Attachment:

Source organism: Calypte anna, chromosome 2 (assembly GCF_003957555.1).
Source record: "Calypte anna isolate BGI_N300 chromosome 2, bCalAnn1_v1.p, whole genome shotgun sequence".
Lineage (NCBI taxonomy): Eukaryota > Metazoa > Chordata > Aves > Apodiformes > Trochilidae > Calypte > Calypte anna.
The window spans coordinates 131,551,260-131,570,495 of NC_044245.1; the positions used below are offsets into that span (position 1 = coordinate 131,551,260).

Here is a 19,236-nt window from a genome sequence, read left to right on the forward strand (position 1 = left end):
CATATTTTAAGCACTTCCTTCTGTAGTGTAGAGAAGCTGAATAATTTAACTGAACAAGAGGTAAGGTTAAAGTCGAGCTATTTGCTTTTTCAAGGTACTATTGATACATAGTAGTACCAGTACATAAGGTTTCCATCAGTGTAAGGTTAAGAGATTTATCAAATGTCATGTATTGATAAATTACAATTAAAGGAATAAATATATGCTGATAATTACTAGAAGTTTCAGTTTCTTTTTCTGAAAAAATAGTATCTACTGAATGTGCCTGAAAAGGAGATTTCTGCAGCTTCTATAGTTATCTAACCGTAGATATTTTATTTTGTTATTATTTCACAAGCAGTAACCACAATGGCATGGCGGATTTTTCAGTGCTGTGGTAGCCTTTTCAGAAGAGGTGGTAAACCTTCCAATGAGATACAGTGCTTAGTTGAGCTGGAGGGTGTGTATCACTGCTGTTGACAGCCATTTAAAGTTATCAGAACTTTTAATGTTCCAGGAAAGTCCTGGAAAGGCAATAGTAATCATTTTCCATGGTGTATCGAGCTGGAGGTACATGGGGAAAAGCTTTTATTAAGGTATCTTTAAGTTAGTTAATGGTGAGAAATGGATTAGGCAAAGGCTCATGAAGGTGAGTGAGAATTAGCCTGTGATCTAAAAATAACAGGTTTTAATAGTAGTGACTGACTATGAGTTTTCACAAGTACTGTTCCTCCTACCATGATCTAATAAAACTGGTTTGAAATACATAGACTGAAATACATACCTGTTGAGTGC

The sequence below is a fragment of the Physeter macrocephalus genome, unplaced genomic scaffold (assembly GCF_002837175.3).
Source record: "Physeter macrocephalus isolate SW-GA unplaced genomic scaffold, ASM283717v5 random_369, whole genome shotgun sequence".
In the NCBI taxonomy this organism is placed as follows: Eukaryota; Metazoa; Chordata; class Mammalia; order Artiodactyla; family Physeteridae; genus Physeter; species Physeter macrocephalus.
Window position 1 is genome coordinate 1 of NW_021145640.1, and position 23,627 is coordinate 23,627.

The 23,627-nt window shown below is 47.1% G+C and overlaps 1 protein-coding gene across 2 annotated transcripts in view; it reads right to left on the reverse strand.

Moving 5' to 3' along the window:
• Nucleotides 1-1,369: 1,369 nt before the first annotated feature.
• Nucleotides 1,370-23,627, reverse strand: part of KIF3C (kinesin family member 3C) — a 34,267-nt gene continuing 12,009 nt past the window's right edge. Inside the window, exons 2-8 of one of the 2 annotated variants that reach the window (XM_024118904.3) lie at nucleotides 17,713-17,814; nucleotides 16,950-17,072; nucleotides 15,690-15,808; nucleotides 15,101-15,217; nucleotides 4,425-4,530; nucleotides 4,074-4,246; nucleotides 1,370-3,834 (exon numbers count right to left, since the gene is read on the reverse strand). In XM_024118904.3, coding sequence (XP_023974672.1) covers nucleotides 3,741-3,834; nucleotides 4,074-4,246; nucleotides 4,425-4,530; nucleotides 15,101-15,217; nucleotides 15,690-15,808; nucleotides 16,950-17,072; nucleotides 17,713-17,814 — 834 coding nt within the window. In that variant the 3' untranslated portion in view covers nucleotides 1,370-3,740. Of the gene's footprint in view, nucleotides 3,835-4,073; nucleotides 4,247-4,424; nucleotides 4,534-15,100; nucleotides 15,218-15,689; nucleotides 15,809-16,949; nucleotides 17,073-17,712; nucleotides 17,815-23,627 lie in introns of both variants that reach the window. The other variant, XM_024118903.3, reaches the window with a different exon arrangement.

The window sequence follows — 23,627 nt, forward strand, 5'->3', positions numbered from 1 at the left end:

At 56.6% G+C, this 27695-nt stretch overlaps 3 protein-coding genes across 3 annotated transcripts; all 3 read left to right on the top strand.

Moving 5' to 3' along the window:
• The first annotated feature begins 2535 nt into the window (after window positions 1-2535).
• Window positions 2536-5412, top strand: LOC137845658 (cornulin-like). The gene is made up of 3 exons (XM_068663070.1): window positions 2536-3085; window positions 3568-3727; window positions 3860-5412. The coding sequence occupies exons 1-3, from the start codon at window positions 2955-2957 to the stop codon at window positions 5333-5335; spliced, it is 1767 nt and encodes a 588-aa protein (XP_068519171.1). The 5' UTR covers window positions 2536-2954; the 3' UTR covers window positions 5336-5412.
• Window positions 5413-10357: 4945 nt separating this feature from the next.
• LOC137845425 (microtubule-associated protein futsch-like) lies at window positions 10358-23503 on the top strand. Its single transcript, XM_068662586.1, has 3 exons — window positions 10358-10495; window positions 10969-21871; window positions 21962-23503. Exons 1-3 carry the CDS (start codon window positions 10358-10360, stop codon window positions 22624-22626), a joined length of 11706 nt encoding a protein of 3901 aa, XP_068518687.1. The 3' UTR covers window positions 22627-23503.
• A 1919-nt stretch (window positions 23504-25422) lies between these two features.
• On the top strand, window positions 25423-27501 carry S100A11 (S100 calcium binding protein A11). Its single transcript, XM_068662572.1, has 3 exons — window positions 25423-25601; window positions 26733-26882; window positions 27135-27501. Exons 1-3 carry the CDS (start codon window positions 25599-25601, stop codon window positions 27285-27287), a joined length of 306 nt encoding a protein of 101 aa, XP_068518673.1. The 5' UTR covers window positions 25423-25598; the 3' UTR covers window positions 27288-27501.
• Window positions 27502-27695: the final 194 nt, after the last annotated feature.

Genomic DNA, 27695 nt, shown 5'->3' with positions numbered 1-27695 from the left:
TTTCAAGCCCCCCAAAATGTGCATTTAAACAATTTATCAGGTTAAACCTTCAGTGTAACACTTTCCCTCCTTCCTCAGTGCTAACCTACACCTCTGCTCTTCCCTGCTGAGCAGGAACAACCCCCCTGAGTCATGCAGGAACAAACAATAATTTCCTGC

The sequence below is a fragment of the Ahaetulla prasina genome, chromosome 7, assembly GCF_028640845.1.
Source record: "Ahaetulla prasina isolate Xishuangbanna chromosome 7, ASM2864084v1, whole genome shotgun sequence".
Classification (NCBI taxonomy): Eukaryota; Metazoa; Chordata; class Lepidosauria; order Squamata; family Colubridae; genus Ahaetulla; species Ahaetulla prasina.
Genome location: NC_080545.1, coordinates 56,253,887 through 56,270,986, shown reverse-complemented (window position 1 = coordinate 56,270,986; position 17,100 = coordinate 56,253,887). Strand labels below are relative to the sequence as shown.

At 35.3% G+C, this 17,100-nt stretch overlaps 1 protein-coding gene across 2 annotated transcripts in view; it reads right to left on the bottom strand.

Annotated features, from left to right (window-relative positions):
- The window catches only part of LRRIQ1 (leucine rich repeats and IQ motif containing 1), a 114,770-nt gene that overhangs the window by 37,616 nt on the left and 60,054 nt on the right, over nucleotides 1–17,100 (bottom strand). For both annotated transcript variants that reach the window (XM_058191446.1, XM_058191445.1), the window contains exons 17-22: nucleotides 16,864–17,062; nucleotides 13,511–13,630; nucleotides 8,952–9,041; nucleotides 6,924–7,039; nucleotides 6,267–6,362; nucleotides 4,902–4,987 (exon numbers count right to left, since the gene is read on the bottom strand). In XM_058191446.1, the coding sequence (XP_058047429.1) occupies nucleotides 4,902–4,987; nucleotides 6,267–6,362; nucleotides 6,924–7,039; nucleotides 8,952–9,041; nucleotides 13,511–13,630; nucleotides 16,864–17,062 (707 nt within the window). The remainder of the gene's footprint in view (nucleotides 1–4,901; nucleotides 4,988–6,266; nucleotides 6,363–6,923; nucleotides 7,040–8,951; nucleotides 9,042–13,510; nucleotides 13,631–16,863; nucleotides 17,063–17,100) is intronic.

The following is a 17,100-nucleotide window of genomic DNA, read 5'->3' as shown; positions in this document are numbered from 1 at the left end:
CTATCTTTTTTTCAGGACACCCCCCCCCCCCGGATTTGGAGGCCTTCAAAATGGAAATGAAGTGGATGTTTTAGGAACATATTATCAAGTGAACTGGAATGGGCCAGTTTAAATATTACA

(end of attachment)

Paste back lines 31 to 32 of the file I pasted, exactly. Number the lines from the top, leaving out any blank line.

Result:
At 35.3% G+C, this 17,100-nt stretch overlaps 1 protein-coding gene across 2 annotated transcripts in view; it reads right to left on the bottom strand.

Annotated features, from left to right (window-relative positions):